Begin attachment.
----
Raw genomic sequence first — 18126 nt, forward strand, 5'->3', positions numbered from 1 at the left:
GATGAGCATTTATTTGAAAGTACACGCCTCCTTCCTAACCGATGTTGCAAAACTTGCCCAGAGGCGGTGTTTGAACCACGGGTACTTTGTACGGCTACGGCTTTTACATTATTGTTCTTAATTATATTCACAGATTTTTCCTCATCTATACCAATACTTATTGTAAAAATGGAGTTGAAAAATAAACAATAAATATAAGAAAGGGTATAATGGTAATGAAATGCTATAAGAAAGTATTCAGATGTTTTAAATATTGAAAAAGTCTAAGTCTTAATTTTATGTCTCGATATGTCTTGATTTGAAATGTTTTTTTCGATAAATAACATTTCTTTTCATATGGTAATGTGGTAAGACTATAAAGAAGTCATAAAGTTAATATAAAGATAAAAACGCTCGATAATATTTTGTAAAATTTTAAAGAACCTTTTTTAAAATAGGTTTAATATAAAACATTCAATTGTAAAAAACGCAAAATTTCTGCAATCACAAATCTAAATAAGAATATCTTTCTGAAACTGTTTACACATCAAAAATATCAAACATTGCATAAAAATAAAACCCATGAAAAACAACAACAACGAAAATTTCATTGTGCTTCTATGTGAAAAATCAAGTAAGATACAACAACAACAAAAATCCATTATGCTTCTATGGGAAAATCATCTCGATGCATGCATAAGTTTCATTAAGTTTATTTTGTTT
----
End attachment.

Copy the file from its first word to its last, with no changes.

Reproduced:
Raw genomic sequence first — 18126 nt, forward strand, 5'->3', positions numbered from 1 at the left:
GATGAGCATTTATTTGAAAGTACACGCCTCCTTCCTAACCGATGTTGCAAAACTTGCCCAGAGGCGGTGTTTGAACCACGGGTACTTTGTACGGCTACGGCTTTTACATTATTGTTCTTAATTATATTCACAGATTTTTCCTCATCTATACCAATACTTATTGTAAAAATGGAGTTGAAAAATAAACAATAAATATAAGAAAGGGTATAATGGTAATGAAATGCTATAAGAAAGTATTCAGATGTTTTAAATATTGAAAAAGTCTAAGTCTTAATTTTATGTCTCGATATGTCTTGATTTGAAATGTTTTTTTCGATAAATAACATTTCTTTTCATATGGTAATGTGGTAAGACTATAAAGAAGTCATAAAGTTAATATAAAGATAAAAACGCTCGATAATATTTTGTAAAATTTTAAAGAACCTTTTTTAAAATAGGTTTAATATAAAACATTCAATTGTAAAAAACGCAAAATTTCTGCAATCACAAATCTAAATAAGAATATCTTTCTGAAACTGTTTACACATCAAAAATATCAAACATTGCATAAAAATAAAACCCATGAAAAACAACAACAACGAAAATTTCATTGTGCTTCTATGTGAAAAATCAAGTAAGATACAACAACAACAAAAATCCATTATGCTTCTATGGGAAAATCATCTCGATGCATGCATAAGTTTCATTAAGTTTATTTTGTTT